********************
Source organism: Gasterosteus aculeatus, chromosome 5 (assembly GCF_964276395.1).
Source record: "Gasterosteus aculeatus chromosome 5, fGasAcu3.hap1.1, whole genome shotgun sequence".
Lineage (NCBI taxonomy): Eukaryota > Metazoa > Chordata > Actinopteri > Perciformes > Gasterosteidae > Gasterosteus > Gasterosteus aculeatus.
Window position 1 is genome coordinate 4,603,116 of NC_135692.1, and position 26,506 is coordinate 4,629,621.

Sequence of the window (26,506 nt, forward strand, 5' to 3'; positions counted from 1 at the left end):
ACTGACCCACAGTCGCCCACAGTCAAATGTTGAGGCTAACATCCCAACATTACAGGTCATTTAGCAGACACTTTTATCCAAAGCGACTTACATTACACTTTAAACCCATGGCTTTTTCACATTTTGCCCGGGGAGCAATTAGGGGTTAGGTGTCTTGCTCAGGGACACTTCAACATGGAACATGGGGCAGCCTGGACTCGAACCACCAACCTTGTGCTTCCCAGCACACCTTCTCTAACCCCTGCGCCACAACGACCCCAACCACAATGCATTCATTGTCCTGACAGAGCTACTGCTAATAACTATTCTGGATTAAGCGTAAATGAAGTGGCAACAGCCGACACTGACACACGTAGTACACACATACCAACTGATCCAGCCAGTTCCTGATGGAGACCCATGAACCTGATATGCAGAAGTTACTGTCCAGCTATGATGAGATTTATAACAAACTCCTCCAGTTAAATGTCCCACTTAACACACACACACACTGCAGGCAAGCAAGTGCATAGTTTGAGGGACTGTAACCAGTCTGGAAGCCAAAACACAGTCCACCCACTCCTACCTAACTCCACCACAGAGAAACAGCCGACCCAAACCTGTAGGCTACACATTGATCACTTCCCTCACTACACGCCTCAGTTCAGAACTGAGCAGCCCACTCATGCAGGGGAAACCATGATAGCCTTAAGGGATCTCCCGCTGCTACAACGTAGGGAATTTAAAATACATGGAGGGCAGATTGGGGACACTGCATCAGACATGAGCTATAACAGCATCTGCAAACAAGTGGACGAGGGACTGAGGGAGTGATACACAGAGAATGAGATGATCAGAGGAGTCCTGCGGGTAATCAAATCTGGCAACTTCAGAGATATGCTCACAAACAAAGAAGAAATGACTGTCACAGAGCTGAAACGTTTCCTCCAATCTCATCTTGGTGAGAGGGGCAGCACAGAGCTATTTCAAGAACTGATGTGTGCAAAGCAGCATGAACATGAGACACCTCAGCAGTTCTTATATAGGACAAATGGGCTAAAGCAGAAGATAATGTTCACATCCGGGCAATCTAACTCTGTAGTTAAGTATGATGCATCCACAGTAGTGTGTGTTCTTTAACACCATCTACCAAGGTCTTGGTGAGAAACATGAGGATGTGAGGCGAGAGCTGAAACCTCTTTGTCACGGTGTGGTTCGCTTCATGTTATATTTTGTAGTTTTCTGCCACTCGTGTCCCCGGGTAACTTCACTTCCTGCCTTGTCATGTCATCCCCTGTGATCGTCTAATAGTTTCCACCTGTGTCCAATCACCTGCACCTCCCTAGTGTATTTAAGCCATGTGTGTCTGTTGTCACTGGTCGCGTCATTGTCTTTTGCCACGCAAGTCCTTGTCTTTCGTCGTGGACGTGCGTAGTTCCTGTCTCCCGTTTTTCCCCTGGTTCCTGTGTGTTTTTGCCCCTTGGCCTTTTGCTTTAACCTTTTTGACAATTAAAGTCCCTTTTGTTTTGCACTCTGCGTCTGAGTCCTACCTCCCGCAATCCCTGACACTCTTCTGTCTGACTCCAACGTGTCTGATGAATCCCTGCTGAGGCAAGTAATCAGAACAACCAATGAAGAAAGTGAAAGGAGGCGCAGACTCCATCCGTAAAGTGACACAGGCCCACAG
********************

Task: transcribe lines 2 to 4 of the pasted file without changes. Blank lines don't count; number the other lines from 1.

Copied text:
Source record: "Gasterosteus aculeatus chromosome 5, fGasAcu3.hap1.1, whole genome shotgun sequence".
Lineage (NCBI taxonomy): Eukaryota > Metazoa > Chordata > Actinopteri > Perciformes > Gasterosteidae > Gasterosteus > Gasterosteus aculeatus.
Window position 1 is genome coordinate 4,603,116 of NC_135692.1, and position 26,506 is coordinate 4,629,621.